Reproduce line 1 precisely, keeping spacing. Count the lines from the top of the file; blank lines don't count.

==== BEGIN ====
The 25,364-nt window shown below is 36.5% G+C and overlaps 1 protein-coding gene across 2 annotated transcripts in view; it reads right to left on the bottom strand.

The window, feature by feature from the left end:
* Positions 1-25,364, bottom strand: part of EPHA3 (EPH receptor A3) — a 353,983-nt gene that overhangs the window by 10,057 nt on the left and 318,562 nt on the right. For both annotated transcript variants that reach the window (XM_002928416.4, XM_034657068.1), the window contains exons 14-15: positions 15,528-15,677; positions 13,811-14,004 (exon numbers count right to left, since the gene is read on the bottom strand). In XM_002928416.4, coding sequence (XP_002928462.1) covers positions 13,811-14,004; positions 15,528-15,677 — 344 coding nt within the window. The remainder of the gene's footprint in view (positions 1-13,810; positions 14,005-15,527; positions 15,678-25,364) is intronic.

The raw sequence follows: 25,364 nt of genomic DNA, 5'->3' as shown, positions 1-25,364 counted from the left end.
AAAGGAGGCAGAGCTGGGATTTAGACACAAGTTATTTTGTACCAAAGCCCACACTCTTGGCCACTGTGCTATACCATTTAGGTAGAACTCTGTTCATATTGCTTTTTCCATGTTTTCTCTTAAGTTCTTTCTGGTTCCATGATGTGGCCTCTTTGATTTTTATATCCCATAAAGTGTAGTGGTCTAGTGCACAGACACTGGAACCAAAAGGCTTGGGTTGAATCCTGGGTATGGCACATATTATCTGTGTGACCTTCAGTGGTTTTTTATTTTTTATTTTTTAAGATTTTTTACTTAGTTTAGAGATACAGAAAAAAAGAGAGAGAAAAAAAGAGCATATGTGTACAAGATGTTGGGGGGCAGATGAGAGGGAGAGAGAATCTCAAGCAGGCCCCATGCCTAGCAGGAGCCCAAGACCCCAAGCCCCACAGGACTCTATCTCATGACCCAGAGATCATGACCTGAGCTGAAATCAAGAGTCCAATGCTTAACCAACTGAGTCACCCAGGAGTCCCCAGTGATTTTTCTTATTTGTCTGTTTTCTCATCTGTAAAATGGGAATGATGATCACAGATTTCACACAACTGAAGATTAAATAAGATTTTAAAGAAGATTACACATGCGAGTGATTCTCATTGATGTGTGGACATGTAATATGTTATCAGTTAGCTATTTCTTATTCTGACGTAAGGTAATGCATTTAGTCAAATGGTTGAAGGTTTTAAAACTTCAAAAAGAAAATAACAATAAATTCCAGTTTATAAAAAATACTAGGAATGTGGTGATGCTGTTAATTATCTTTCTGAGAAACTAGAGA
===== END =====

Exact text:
The 25,364-nt window shown below is 36.5% G+C and overlaps 1 protein-coding gene across 2 annotated transcripts in view; it reads right to left on the bottom strand.